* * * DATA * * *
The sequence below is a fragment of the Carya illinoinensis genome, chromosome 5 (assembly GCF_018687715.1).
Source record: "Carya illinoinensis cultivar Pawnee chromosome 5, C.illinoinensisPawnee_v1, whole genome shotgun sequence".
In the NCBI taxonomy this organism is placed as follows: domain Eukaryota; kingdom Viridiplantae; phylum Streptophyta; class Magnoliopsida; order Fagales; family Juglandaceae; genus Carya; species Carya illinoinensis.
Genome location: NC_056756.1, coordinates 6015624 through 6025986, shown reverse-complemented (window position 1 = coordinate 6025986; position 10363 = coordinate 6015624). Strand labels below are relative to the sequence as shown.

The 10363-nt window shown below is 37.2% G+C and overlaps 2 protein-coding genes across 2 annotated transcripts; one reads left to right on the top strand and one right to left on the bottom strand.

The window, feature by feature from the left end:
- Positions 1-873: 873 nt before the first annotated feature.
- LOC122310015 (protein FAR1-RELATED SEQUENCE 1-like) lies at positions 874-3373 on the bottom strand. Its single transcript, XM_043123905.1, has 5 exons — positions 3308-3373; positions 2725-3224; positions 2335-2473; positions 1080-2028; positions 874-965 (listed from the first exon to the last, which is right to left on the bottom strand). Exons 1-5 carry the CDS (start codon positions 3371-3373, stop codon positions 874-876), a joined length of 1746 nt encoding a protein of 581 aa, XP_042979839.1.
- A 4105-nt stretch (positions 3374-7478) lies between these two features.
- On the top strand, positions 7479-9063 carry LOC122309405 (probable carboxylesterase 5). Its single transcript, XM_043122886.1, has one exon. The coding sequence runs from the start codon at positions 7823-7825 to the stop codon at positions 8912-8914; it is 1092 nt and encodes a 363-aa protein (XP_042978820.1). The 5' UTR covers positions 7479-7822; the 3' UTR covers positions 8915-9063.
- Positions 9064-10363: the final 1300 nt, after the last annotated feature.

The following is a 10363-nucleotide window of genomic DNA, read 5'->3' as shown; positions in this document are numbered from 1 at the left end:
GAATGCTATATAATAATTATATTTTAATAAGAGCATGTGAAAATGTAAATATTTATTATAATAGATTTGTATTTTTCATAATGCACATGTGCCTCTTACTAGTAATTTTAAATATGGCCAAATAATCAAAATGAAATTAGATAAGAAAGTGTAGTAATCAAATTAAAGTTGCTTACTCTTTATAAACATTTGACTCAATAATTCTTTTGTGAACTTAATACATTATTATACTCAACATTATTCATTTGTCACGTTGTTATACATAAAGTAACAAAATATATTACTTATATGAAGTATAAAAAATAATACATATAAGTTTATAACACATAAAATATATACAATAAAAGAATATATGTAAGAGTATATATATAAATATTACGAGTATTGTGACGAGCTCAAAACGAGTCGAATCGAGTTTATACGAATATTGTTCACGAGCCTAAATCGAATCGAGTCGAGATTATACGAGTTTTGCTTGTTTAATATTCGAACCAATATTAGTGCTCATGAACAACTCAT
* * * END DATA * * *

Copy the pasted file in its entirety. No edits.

The sequence below is a fragment of the Carya illinoinensis genome, chromosome 5 (assembly GCF_018687715.1).
Source record: "Carya illinoinensis cultivar Pawnee chromosome 5, C.illinoinensisPawnee_v1, whole genome shotgun sequence".
In the NCBI taxonomy this organism is placed as follows: domain Eukaryota; kingdom Viridiplantae; phylum Streptophyta; class Magnoliopsida; order Fagales; family Juglandaceae; genus Carya; species Carya illinoinensis.
Genome location: NC_056756.1, coordinates 6015624 through 6025986, shown reverse-complemented (window position 1 = coordinate 6025986; position 10363 = coordinate 6015624). Strand labels below are relative to the sequence as shown.

The 10363-nt window shown below is 37.2% G+C and overlaps 2 protein-coding genes across 2 annotated transcripts; one reads left to right on the top strand and one right to left on the bottom strand.

The window, feature by feature from the left end:
- Positions 1-873: 873 nt before the first annotated feature.
- LOC122310015 (protein FAR1-RELATED SEQUENCE 1-like) lies at positions 874-3373 on the bottom strand. Its single transcript, XM_043123905.1, has 5 exons — positions 3308-3373; positions 2725-3224; positions 2335-2473; positions 1080-2028; positions 874-965 (listed from the first exon to the last, which is right to left on the bottom strand). Exons 1-5 carry the CDS (start codon positions 3371-3373, stop codon positions 874-876), a joined length of 1746 nt encoding a protein of 581 aa, XP_042979839.1.
- A 4105-nt stretch (positions 3374-7478) lies between these two features.
- On the top strand, positions 7479-9063 carry LOC122309405 (probable carboxylesterase 5). Its single transcript, XM_043122886.1, has one exon. The coding sequence runs from the start codon at positions 7823-7825 to the stop codon at positions 8912-8914; it is 1092 nt and encodes a 363-aa protein (XP_042978820.1). The 5' UTR covers positions 7479-7822; the 3' UTR covers positions 8915-9063.
- Positions 9064-10363: the final 1300 nt, after the last annotated feature.

The following is a 10363-nucleotide window of genomic DNA, read 5'->3' as shown; positions in this document are numbered from 1 at the left end:
GAATGCTATATAATAATTATATTTTAATAAGAGCATGTGAAAATGTAAATATTTATTATAATAGATTTGTATTTTTCATAATGCACATGTGCCTCTTACTAGTAATTTTAAATATGGCCAAATAATCAAAATGAAATTAGATAAGAAAGTGTAGTAATCAAATTAAAGTTGCTTACTCTTTATAAACATTTGACTCAATAATTCTTTTGTGAACTTAATACATTATTATACTCAACATTATTCATTTGTCACGTTGTTATACATAAAGTAACAAAATATATTACTTATATGAAGTATAAAAAATAATACATATAAGTTTATAACACATAAAATATATACAATAAAAGAATATATGTAAGAGTATATATATAAATATTACGAGTATTGTGACGAGCTCAAAACGAGTCGAATCGAGTTTATACGAATATTGTTCACGAGCCTAAATCGAATCGAGTCGAGATTATACGAGTTTTGCTTGTTTAATATTCGAACCAATATTAGTGCTCATGAACAACTCAT